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Hello, my name is Patrycja, I come from Poland and I am a first year BA (Hons) Computer Animation Art and Design student at BU.

Bournemouth is an English town, right?

Well yes and no. I find Bournemouth to be very international as there are people from all around the world, and this makes me feel less like a stranger. What’s more, there are a lot of Polish people, or people that know Polish people, or people who have family in Poland! I am not even surprised anymore when someone from Bulgaria says that their grandma was Polish. Honestly, I was so shocked when I found out before even coming here that there are three other Polish girls on my course. All of them have lived in the UK for a while, but they speak Polish and everything. One of them became a really good friend of mine and we talk about all the cultural differences, Polish food and our childhoods in Poland.

Throughout my first year, I have met many more Polish or half-Polish people, and most of the situations have been hilarious. I met a half-Polish, half-Czech guy in quite a funny way: I was hanging out with my Lithuanian friend (I told you, international people everywhere!) and he received a call and started panicking because he didn’t have the number saved so he thought that it might be his boss or something. However, when he picked up, it turned out to be his friend, and my friend said “wait, you can talk Polish with each other!” so we first met by talking on the phone which was… quite strange.  When I started as a Student Ambassador, another Ambassador contacted me and turned out to be Polish as well, even though he came here from Lithuania. He was probably the first person in Bournemouth I spoke to in Polish. Working as a Student Ambassador, I also met another Polish person that came to Bournemouth many years ago. I didn’t know that he was Polish at the beginning (even though I heard the foreign accent) as everyone used the English version of his name and he didn’t say anything. I was spelling my name letter by letter, and when he was writing it down I was quite surprised that he got it so fast. A few days later I saw his name in the email and I understood that I could have just told him my name without spelling it!

Oh no, are Polish people everywhere in Bournemouth?

Well certainly not everywhere, but you can hear a conversation in Polish sometimes at the bus stop or in other places. One of the most well-known Polish annual charity drives – WOŚP (The Great Orchestra of Christmas Help) is also organised here by Polish people and is quite a big event.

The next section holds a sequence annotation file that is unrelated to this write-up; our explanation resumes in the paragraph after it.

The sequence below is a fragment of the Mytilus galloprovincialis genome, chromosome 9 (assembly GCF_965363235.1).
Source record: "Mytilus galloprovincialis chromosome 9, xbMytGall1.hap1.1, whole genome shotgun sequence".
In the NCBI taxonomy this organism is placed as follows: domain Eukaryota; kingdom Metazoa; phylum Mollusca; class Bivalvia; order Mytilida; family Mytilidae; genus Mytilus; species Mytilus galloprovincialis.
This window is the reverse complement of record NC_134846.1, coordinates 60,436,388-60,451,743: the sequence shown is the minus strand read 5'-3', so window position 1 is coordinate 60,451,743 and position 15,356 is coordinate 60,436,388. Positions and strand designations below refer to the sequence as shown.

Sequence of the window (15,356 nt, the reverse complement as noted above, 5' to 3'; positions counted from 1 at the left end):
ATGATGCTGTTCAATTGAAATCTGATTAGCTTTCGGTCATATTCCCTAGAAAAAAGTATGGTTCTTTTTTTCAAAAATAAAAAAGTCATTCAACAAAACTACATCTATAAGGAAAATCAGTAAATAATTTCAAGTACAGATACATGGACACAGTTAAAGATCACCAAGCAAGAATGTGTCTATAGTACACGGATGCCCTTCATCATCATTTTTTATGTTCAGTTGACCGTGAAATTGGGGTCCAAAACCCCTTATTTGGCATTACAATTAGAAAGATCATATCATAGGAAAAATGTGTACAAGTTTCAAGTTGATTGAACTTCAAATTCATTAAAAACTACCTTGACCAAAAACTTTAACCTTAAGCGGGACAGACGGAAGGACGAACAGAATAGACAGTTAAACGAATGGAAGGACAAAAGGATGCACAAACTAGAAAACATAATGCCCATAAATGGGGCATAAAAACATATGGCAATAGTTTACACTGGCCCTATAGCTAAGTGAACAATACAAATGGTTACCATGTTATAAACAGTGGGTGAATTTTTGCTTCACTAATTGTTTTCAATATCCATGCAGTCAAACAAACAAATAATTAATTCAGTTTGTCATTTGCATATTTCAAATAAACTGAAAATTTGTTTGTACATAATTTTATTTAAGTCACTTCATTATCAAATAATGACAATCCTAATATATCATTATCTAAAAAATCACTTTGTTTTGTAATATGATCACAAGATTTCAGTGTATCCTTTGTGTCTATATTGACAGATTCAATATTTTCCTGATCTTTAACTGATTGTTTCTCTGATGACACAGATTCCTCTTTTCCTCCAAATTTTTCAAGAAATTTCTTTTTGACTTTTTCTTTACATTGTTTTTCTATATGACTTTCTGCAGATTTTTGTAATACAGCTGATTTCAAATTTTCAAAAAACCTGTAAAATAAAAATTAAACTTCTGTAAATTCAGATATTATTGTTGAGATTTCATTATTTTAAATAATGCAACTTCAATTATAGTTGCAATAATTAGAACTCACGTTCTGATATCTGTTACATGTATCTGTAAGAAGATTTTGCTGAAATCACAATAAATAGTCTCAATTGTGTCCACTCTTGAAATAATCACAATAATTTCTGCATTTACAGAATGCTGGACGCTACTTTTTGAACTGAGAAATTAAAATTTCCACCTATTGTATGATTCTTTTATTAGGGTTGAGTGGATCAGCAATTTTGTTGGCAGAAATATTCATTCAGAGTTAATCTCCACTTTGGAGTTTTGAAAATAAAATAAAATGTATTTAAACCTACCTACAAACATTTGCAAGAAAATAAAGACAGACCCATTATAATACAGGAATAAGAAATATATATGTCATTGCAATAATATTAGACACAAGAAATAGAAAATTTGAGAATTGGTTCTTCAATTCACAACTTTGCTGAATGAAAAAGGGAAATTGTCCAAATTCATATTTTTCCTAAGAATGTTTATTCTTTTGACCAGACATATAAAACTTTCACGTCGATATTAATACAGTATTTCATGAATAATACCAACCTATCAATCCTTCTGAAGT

And of course you’ll find a lot of Polish people in church on Sunday. In Bournemouth, there is a whole Polish parish and two Polish priests, and a lot of Polish people are quite religious so they regularly gather together to pray.

Can you get Polish food in Bournemouth?

Yes, there is even a Polish shop and restaurant in town. It is also possible (to my surprise) to find a lot of typical Polish brands in ASDA, Tesco or even in smaller markets and grocery stores. What I personally find the funniest is Polish people shopping in Lidl; we also have Lidl in Poland and as it’s not the most expensive shop, we like to shop there (and a lot of students in Bournemouth like it for the same reasons.) I will never forget a Polish family in Lidl singing a song from a Polish Lidl advertisement while doing their shopping. I don’t think they were aware that someone might understand Polish and hear what they were singing. I had to fight the urge to say ‘hello’ in Polish or join them in singing that silly song. I am still smiling from the memory of that event.

So when you say that you are Polish, what happens?

Well usually people immediately shout the only word that they know in Polish (which I will not say here, but it sounds similar to the English word “curve”) and I usually find this situation very funny as it is a Polish swear word. So that means that some other Polish people they met before me had the amazing idea that this would be the best thing to teach them in Polish. Some people surprisingly know some other words and can greet you in Polish for example. My Polish friend and I even had a situation at a bus stop when a guy heard us speaking Polish and asked us what language we were speaking. When we answered, he started speaking some Polish words and said that his ex was Polish.

Is it hard to be Polish in Bournemouth?

For me, it’s not too difficult. I am quite far from home, around 1600km, but Bournemouth has a direct plane to Krakow twice a week which takes less than 3 hours. The time difference is just an hour so I haven’t had any problems with contacting my family and friends at home. There are a lot of Polish and international people here, and I can easily find Polish food, so I do not feel alone and I am finally studying a subject I truly love.

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